Oskar Schindler Grave

Oskar Schindler Grave

Holocaust Museum Israeli Soldiers
Oskar Schindler Grave

Oskar Schindler's Grave, Jerusalem

Here is the grave of Oskar Schindler, lionized in the Steven Spielberg film, The Schindler's List. In the final scene of The Schindler's List, the Jews saved by Oskar Schindler line up and place stones on his grave to create the shape of a cross. I was surprised to find stones still covering Oskar Schindler's grave in that shape, although I suspected they were stones placed by more recent visitors to his grave who wished to leave a mark of their visit and honor the man.

The inscription on the grave of Oskar Schindler, who died on October 9, 1974 at 66 years of age, is in Hebrew and in his native German, and reads:
28. 4. 1908  -  9. 10. 1974
(Compare this to the inscription on Jesus tomb.)

Oskar Schindler, of course, is the German industrialist and Nazi party member who made a fortune during the Second World War by employing unpaid Jewish laborers. Upon learning that his Jewish employees were going to be sent to Auschwitz to be exterminated, Oskar Schindler bought them and then spent his fortune protecting them until the end of the war. Steven Spielberg's movie is a poignant portrayal of the transformation of a materialistic fiend into a humanitarian.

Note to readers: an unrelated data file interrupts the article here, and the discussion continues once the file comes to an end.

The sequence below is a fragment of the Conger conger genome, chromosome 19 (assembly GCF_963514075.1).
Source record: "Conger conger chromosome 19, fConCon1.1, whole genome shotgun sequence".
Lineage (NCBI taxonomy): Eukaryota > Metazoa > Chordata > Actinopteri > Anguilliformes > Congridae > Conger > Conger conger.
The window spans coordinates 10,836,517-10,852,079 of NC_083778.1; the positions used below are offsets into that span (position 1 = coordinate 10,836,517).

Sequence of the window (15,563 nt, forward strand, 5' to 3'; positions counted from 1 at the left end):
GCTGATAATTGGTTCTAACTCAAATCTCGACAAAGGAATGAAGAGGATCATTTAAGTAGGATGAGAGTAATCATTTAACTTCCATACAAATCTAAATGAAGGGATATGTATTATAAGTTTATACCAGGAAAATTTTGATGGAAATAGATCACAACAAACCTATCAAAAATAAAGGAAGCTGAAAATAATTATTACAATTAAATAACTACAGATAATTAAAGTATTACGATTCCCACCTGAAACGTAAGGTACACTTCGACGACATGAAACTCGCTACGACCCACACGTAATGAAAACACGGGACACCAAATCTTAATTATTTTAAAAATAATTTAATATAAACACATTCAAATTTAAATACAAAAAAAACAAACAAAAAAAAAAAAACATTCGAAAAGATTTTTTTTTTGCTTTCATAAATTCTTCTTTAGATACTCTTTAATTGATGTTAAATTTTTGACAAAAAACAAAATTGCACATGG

After the Second World War, the penniless, 41 year-old Oskar Schindler moved to Argentina with his wife and tried to start over as a chicken farmer. When his venture failed, he returned to Germany alone and lived out the rest of his life in poverty punctuated by annual visits to Israel, where he was treated like royalty by the Jews he had saved.

If you were touched by his story, you may be interested in two of his contemporaries, John Rabe and Chiune Sugihara. Another German industrialist and Nazi Party member, John Rabe is credited with saving 250,000 Chinese civilians from being raped and massacred by the Japanese army during its Rape of Nanking (the city has since been re-named, Nanjing) in eastern China, while Chiune Sugihara, the Japanese vice-consul to Lithuania, saved over 6,000 Jews from the Nazis by issuing them visas that allowed them to escape to Japan.

Like Oskar Schindler, John Rabe and Chiune Sugihara lived and died in poverty after the war,* but history honors them as symbols of courage and conscience in an otherwise dark period.

* When the mayor of Nanjing learned that John Rabe was living in poverty in Germany, he took up a collection among the people of Nanjing and then made a trip to Germany to personally deliver their donations to John Rabe.

Travel Tip
Oskar Schindler's grave isn't at the Lutheran church near the Holy Sepulcher church as some claim, and is tricky to find. To find it, walk about 300 yards down the hill from Zion Gate until you come to a small parking lot, across the road from which are two unmarked gates. Walk through the gate on the right as you face them, and into the sprawling cemetery. Then walk down two levels to find his tomb near the center of the third (the lowest) level. The stone pile may still be there to help you find it.

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